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Real total wages in Singapore, including employer CPF contributions, grew 5.4% in 2015, faster than the 3.9% growth a year ago, according to a Ministry of Manpower (MOM) report on Thursday.
But before you start celebrating, the latest figure is mainly due to a 0.5% drop in consumer prices last year.
That’s right, real total wages seems to be increasing at a faster pace, but only because overall inflation rates in 2015 was negative. Inflation eased from 1.0% in 2014 to -0.5% in 2015.
“Firms were less profitable in 2015 amid softer economic conditions. Fewer gave wage increases compared to the previous year, and wage increases moderated,” MOM revealed.
So how did wages in Singapore really fare last year? Here are 5 things you need to know.
Nominal total wages in the private sector rose by 4.0% in 2015, down from the 4.9% increase in 2014. With the increase in employer CPF contribution rate in 2015, the growth in total wages including employer CPF contributions remained stable at 4.9% in 2015.
Some 79% of private establishments reported that they were profitable in 2015, down from the 82% the year before. Only 12% of establishments reported they were more profitable in 2015, down from 16% in 2014. Some 29% of companies reported they were as profitable in 2015 as the previous year, down from 34% who reported doing as well in 2014.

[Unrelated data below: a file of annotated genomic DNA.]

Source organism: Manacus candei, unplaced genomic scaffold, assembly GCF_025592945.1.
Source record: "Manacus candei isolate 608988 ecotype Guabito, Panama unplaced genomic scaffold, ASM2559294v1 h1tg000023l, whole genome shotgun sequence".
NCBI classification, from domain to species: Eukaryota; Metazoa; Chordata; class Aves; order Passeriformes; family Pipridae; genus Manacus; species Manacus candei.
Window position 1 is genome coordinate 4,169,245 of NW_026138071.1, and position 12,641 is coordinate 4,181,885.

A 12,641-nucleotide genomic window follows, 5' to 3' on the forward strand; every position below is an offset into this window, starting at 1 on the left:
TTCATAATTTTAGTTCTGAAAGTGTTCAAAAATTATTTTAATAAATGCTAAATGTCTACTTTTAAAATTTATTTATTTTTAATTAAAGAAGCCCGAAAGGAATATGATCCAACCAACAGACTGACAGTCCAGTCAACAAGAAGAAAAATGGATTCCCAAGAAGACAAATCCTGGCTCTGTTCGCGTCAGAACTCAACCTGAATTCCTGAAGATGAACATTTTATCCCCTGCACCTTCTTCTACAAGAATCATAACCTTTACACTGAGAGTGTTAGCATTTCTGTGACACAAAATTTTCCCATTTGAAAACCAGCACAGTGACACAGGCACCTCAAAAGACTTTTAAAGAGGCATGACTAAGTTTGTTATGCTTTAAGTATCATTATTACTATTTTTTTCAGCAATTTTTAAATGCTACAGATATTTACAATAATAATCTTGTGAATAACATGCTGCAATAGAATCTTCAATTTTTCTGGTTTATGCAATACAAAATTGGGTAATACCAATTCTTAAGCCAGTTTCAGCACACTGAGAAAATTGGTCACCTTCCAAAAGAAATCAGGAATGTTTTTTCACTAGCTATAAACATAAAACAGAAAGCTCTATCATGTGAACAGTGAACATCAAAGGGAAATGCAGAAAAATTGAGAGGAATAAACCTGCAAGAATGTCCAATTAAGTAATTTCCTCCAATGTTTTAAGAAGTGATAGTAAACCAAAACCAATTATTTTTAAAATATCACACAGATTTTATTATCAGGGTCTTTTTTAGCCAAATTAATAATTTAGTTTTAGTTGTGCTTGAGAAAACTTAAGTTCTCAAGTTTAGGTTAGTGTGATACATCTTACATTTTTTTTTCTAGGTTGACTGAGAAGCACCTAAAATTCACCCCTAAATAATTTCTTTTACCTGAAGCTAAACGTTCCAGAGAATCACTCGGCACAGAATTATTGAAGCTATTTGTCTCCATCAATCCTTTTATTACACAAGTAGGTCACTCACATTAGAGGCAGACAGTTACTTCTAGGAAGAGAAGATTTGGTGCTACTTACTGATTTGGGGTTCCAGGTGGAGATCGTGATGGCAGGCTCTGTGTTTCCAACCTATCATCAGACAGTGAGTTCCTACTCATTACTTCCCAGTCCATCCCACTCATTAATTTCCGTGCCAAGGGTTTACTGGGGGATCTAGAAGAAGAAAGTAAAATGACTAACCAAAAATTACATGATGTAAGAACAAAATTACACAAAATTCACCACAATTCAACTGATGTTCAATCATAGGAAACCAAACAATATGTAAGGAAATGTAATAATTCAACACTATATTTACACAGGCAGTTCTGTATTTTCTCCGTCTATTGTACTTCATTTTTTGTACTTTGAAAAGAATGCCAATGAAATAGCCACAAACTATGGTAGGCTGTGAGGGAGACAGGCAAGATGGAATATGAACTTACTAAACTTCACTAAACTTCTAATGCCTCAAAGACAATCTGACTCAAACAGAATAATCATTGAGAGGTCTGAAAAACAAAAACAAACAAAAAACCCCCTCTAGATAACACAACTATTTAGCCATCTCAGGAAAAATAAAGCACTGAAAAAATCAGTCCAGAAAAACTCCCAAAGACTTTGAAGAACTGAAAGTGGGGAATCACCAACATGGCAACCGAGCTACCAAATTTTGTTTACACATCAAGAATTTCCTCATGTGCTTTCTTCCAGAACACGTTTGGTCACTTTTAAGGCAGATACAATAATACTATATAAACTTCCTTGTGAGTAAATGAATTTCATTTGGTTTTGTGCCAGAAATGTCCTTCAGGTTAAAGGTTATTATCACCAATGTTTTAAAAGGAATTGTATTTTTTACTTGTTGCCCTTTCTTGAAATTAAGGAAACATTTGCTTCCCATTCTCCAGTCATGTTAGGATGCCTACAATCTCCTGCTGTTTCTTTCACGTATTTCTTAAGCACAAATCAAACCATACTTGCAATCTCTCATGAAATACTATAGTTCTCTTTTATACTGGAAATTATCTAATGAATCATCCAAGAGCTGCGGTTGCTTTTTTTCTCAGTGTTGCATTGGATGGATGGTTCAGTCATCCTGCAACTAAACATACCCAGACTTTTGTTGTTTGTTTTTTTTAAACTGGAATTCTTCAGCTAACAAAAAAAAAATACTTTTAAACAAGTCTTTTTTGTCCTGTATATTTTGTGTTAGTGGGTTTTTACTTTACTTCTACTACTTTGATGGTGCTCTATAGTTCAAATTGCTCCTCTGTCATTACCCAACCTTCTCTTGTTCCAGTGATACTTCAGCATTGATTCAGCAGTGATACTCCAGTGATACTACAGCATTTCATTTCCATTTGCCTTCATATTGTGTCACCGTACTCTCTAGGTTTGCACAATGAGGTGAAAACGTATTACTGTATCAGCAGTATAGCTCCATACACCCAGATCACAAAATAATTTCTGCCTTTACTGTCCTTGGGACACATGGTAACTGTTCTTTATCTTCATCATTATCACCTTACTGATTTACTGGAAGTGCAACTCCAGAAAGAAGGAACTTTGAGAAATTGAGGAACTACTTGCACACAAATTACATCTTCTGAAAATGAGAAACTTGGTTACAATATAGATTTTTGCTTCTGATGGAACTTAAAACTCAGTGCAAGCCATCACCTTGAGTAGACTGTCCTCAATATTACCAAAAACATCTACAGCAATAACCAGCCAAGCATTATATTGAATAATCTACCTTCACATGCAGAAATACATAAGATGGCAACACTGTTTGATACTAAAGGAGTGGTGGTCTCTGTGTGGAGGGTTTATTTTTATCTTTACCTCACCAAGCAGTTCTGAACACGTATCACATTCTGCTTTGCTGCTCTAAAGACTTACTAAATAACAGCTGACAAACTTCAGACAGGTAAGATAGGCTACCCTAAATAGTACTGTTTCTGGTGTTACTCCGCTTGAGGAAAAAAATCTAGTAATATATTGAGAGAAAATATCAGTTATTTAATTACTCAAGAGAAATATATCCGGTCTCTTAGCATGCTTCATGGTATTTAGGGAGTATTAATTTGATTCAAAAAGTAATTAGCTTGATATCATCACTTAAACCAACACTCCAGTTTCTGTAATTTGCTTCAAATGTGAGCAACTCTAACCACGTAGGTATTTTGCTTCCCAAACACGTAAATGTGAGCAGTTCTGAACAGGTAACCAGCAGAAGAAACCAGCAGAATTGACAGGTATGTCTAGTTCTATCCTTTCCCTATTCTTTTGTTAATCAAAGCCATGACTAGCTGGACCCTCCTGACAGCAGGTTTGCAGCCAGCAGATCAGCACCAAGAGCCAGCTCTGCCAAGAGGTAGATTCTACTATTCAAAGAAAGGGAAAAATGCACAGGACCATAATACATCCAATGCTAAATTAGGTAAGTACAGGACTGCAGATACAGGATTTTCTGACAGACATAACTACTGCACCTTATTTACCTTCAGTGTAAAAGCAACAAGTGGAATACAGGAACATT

More companies also reported that they suffered losses. Some 21% of establishments said they incurred losses in 2015, compared with 18% in 2014.
Some 90% of private sector employees were under some form of flexible wage system in 2015, the highest since 2004, said MOM. Two-thirds of employees had a narrower maximum-minimum salary ratio; just over half of employees, or 52%, had a variable bonus to Key Performance Indicators (KPI); and 32% had a Monthly Variable Component (MVC) included in their wage structure.
Less than half of employees in Singapore earning a salary of up to $1,100 in 2015 received a wage increment. Only 46% of lower-wage employees got a raise. This is compared to 59% in 2014 for employees earning up to $1,000.
According to MOM, half of the companies that did not grant wage increases said they were already paying the workers the market rate. Other cited poor business and high business costs as the reasons for not increasing wages.
If you did not receive a pay increment in 2015, you’re not alone.
Only 64% of private establishments raised the total wages of their employees in 2015, down from 72% in 2014. In addition, some 11% of firms reported cutting the wages of employees in 2015, up from 7.7% the previous year.
Some 25% of firms kept wages unchanged last year, up from 20% in 2014.
This article first appeared in The Edge Singapore Market Report.